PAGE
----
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107 degrees. Heat-trapping gear. So why no heat illnesses at Hanford tank farms?

UPDATED: Sun., Aug. 6, 2017, 9:36 p.m.

In this photo taken July 11, 2016, a sign warns of radioactive material stored underground on the Hanford Nuclear Reservation near Richland, Wash. Washington River Protection Solutions, the Hanford tank farm contractor, is using a new program that monitors workers to stop heat-related disorders from developing before a worker is sickened. (Ted S. Warren / Associated Press)
In this photo taken July 11, 2016, a sign warns of radioactive material stored underground on the Hanford Nuclear Reservation near Richland, Wash. Washington River Protection Solutions, the Hanford tank farm contractor, is using a new program that monitors workers to stop heat-related disorders from developing before a worker is sickened. (Ted S. Warren / Associated Press)

The temperature has soared to 107 degrees at the Hanford Nuclear Reservation this summer.

In the tank farms, workers pull on three pairs of gloves, cover their faces with respirator masks and carry tanks of oxygen on their backs.

They don impermeable suits that keep radioactive contamination and hazardous chemicals from reaching their skin, but also trap in heat and moisture.

Yet, tank farm workers are going on their third summer with no cases of heat exhaustion or heatstroke.

Washington River Protection Solutions, the Hanford tank farm contractor, is using a new program that monitors workers to stop heat-related disorders from developing before a worker is sickened.

Historically, the tank farms have measured air temperature, humidity, wind movement and heat from the sun – called the wet bulb globe temperature – to determine when weather conditions might put workers at risk of overheating.

The method was developed for the military and works well for soldiers, who are uniformly young and physically fit, said Edward Sinclair, the industrial hygienist who leads the tank farms heat stress program.

But at the Hanford tank farms, workers range in age from 18 to 68 and have different levels of physical fitness, and some are on medications for chronic health issues that may affect their ability to handle the heat.

The old method left workers watching out for each other and reporting possible symptoms, as a backup to weather monitoring. If workers thought they or a coworker might have heat-related symptoms, they were pulled off the project, removed their layers of protective clothing and had their heart pulse rate measured.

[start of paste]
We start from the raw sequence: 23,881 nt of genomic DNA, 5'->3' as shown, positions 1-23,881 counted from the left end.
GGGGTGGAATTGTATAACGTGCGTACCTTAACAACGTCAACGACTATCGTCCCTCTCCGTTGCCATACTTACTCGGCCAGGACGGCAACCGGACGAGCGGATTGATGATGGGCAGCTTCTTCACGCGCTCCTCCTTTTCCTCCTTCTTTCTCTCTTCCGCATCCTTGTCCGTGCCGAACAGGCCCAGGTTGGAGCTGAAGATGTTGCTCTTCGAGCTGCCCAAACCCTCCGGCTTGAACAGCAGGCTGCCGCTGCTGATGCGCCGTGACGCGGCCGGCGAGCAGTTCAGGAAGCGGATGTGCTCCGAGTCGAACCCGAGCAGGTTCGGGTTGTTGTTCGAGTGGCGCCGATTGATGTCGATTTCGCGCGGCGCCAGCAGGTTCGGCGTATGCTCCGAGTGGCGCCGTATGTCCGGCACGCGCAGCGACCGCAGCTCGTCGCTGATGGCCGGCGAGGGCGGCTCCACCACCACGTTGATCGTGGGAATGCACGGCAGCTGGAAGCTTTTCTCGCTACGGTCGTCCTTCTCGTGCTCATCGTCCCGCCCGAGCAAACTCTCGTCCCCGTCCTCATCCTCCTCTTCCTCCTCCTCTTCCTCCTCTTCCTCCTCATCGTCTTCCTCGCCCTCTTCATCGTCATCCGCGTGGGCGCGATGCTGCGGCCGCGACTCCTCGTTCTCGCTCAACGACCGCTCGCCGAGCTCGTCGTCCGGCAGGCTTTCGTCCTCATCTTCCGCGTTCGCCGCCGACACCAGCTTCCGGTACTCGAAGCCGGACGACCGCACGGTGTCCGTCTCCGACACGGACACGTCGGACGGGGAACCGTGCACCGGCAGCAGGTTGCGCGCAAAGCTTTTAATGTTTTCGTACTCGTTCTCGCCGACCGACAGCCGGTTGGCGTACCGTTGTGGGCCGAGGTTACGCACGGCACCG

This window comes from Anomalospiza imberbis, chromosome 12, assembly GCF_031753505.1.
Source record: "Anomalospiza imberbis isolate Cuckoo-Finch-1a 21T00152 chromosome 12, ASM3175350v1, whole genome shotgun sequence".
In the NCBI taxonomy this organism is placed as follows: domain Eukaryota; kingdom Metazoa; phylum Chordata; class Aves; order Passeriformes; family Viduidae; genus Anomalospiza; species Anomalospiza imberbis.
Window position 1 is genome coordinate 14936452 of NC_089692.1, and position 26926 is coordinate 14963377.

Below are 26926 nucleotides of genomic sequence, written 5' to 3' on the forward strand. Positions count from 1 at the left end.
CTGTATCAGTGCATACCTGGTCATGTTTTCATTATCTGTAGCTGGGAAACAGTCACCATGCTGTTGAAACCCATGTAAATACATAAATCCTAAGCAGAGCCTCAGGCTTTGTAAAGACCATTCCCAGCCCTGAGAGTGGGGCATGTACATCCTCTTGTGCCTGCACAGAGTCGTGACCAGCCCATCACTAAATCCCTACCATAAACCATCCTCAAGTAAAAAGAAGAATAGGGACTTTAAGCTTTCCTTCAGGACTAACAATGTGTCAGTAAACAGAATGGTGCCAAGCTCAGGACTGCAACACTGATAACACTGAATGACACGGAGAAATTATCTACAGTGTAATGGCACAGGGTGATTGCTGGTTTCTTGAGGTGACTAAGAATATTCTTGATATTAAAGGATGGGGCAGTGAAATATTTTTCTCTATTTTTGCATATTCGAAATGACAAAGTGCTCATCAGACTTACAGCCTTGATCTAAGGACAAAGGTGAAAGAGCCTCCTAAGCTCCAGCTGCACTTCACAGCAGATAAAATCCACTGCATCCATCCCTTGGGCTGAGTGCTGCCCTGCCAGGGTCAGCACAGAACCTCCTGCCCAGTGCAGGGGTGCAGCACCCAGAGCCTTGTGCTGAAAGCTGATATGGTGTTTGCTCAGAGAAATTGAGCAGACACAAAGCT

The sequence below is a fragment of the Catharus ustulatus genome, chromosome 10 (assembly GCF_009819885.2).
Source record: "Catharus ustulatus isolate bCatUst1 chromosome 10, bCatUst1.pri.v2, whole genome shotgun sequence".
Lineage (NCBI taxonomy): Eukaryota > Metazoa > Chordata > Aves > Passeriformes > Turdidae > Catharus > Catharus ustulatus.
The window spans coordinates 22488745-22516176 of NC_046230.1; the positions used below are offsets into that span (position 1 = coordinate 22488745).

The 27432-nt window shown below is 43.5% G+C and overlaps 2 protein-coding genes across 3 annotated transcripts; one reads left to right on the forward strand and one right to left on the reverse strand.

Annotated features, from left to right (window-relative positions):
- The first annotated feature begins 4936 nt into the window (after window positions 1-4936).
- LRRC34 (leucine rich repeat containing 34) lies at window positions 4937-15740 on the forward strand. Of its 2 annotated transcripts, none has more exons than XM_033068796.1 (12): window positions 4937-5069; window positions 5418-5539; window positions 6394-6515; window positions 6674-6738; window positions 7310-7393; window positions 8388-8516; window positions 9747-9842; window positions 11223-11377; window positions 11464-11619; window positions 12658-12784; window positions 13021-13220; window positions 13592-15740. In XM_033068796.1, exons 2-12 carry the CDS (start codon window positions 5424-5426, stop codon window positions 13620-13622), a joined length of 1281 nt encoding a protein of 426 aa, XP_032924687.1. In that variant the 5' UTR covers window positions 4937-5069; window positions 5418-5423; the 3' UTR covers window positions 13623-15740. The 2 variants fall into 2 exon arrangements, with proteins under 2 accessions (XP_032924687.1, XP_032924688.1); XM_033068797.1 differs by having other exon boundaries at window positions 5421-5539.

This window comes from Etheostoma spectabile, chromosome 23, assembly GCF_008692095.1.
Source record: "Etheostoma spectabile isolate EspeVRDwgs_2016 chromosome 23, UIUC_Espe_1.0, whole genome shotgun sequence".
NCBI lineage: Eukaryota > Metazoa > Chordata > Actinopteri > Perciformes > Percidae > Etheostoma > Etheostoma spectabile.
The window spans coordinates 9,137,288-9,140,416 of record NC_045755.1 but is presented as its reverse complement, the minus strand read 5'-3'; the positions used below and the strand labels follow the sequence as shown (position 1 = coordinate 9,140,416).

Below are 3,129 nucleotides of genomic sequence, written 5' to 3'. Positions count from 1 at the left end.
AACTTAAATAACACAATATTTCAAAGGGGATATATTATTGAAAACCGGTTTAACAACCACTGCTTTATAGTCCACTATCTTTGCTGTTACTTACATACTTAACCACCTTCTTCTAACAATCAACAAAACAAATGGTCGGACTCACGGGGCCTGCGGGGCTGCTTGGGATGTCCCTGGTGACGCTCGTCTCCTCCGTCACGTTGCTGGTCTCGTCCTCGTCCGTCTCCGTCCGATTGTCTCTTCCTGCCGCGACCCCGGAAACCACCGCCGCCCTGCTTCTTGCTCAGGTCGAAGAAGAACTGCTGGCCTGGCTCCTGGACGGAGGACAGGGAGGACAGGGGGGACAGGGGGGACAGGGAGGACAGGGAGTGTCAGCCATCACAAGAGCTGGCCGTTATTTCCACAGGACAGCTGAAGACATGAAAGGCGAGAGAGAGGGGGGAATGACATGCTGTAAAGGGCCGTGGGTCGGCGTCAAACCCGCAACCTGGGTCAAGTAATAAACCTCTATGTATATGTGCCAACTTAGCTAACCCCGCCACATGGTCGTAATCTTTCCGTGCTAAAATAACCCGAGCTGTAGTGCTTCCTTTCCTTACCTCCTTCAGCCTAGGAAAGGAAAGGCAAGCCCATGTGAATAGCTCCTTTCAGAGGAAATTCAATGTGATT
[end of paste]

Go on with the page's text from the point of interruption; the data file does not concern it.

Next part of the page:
Work was sometimes stopped as a precaution, because it was difficult to predict if workers could physically handle the weather.

But workers still were developing heat-related disorders. More heat was coming into their bodies than their bodies could release, causing heat exhaustion, which can lead to life-threatening heatstroke.

The new program takes a personalized, worker-by-worker approach.

“(It) removes employees from harmful heat-related tasks before they develop heat stress symptoms,” said Mark Lindholm, president of Washington River Protection Solutions.

Because the heart has to work harder in hot temperatures, heart rate monitors are used to measure the level of an individual’s heat strain. Body temperature checks can provide additional information.

For the most taxing work, such as digging trenches or tearing down or putting up scaffolds, workers wear a heart rate monitor on a chest strap.

Data is transferred in real time to the electronic tables of industrial hygiene technicians, who watch data for no more than seven or eight workers at a time.

“They watch every second,” Sinclair said.

Workers are pulled off a job to cool down if their heart rate indicates their body might begin to struggle with the heat.

For work that is considered light to moderate, a finger monitor can be clipped on over the layers of work gloves for a check every 15 minutes.

The new program also uses a highly accurate ear thermometer. Workers with a naturally high resting heart rate may need checks of their core body temperature every 15 to 30 minutes because their heart rate cannot be used as an indicator of heat strain.

Not only have workers stayed healthier, but more hours are being worked, according to Washington River Protection Solutions.

The monitoring program received the 2017 Campbell Innovation Challenge award, an award of the Campbell Institute at the National Safety Council for programs that address environmental, health and safety issues with creative thinking and significant impact.

The monitoring methods have been adopted at other DOE sites, including in New Mexico, Tennessee and South Carolina, according to Washington River Protection Solutions.

Sinclair says companies with workers laboring in hot climates also are taking notice. He’s fielded inquiries from Kuwait, Australia and oil and gas companies in Texas.


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